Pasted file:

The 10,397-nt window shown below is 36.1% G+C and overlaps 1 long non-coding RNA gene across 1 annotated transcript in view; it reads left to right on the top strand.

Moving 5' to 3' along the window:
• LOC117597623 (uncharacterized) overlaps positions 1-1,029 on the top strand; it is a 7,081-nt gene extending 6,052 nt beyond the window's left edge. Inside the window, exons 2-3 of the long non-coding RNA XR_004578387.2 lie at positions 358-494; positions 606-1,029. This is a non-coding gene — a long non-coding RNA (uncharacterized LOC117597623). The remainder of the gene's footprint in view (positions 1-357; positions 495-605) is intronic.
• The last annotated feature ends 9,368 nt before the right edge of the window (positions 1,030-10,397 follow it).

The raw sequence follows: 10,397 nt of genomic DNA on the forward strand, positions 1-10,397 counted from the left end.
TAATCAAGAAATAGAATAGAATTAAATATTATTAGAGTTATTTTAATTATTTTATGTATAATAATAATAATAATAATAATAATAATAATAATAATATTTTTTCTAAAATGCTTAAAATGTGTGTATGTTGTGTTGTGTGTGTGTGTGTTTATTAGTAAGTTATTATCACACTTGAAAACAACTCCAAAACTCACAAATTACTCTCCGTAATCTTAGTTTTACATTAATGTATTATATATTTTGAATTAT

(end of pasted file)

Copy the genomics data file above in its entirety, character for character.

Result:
The 10,397-nt window shown below is 36.1% G+C and overlaps 1 long non-coding RNA gene across 1 annotated transcript in view; it reads left to right on the top strand.

Moving 5' to 3' along the window:
• LOC117597623 (uncharacterized) overlaps positions 1-1,029 on the top strand; it is a 7,081-nt gene extending 6,052 nt beyond the window's left edge. Inside the window, exons 2-3 of the long non-coding RNA XR_004578387.2 lie at positions 358-494; positions 606-1,029. This is a non-coding gene — a long non-coding RNA (uncharacterized LOC117597623). The remainder of the gene's footprint in view (positions 1-357; positions 495-605) is intronic.
• The last annotated feature ends 9,368 nt before the right edge of the window (positions 1,030-10,397 follow it).

The raw sequence follows: 10,397 nt of genomic DNA on the forward strand, positions 1-10,397 counted from the left end.
TAATCAAGAAATAGAATAGAATTAAATATTATTAGAGTTATTTTAATTATTTTATGTATAATAATAATAATAATAATAATAATAATAATAATAATATTTTTTCTAAAATGCTTAAAATGTGTGTATGTTGTGTTGTGTGTGTGTGTGTTTATTAGTAAGTTATTATCACACTTGAAAACAACTCCAAAACTCACAAATTACTCTCCGTAATCTTAGTTTTACATTAATGTATTATATATTTTGAATTAT